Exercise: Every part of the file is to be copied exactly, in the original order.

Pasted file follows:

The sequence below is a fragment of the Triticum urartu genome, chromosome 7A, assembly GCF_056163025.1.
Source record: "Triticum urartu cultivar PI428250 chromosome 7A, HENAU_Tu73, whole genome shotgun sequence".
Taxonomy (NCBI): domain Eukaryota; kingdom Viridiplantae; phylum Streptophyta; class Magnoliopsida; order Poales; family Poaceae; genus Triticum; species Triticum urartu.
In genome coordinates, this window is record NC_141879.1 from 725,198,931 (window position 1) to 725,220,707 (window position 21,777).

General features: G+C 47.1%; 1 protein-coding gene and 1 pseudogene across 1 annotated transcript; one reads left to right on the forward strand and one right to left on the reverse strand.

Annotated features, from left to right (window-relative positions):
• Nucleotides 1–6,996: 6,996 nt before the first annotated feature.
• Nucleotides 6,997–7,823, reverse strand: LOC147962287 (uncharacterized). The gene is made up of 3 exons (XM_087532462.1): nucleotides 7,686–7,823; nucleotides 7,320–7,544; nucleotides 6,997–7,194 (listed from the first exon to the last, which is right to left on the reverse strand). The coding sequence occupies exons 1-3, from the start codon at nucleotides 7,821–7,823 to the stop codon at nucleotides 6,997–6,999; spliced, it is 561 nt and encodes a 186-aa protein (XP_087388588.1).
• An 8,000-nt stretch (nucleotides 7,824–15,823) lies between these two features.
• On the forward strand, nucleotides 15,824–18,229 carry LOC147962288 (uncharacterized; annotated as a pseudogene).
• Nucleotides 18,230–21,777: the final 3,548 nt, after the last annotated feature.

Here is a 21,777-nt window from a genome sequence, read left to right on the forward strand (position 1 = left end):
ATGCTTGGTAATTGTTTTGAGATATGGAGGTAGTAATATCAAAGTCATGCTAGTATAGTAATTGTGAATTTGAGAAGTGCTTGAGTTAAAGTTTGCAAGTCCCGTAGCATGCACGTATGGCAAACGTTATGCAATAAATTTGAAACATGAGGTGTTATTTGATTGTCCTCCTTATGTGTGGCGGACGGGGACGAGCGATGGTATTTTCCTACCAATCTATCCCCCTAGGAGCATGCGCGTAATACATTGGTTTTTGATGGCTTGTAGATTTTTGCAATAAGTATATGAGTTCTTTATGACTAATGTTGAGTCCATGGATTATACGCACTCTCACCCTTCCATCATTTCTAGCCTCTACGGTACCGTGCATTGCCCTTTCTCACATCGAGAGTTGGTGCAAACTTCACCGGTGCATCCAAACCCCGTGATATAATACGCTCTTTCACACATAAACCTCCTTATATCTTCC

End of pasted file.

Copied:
The sequence below is a fragment of the Triticum urartu genome, chromosome 7A, assembly GCF_056163025.1.
Source record: "Triticum urartu cultivar PI428250 chromosome 7A, HENAU_Tu73, whole genome shotgun sequence".
Taxonomy (NCBI): domain Eukaryota; kingdom Viridiplantae; phylum Streptophyta; class Magnoliopsida; order Poales; family Poaceae; genus Triticum; species Triticum urartu.
In genome coordinates, this window is record NC_141879.1 from 725,198,931 (window position 1) to 725,220,707 (window position 21,777).

General features: G+C 47.1%; 1 protein-coding gene and 1 pseudogene across 1 annotated transcript; one reads left to right on the forward strand and one right to left on the reverse strand.

Annotated features, from left to right (window-relative positions):
• Nucleotides 1–6,996: 6,996 nt before the first annotated feature.
• Nucleotides 6,997–7,823, reverse strand: LOC147962287 (uncharacterized). The gene is made up of 3 exons (XM_087532462.1): nucleotides 7,686–7,823; nucleotides 7,320–7,544; nucleotides 6,997–7,194 (listed from the first exon to the last, which is right to left on the reverse strand). The coding sequence occupies exons 1-3, from the start codon at nucleotides 7,821–7,823 to the stop codon at nucleotides 6,997–6,999; spliced, it is 561 nt and encodes a 186-aa protein (XP_087388588.1).
• An 8,000-nt stretch (nucleotides 7,824–15,823) lies between these two features.
• On the forward strand, nucleotides 15,824–18,229 carry LOC147962288 (uncharacterized; annotated as a pseudogene).
• Nucleotides 18,230–21,777: the final 3,548 nt, after the last annotated feature.

Here is a 21,777-nt window from a genome sequence, read left to right on the forward strand (position 1 = left end):
ATGCTTGGTAATTGTTTTGAGATATGGAGGTAGTAATATCAAAGTCATGCTAGTATAGTAATTGTGAATTTGAGAAGTGCTTGAGTTAAAGTTTGCAAGTCCCGTAGCATGCACGTATGGCAAACGTTATGCAATAAATTTGAAACATGAGGTGTTATTTGATTGTCCTCCTTATGTGTGGCGGACGGGGACGAGCGATGGTATTTTCCTACCAATCTATCCCCCTAGGAGCATGCGCGTAATACATTGGTTTTTGATGGCTTGTAGATTTTTGCAATAAGTATATGAGTTCTTTATGACTAATGTTGAGTCCATGGATTATACGCACTCTCACCCTTCCATCATTTCTAGCCTCTACGGTACCGTGCATTGCCCTTTCTCACATCGAGAGTTGGTGCAAACTTCACCGGTGCATCCAAACCCCGTGATATAATACGCTCTTTCACACATAAACCTCCTTATATCTTCC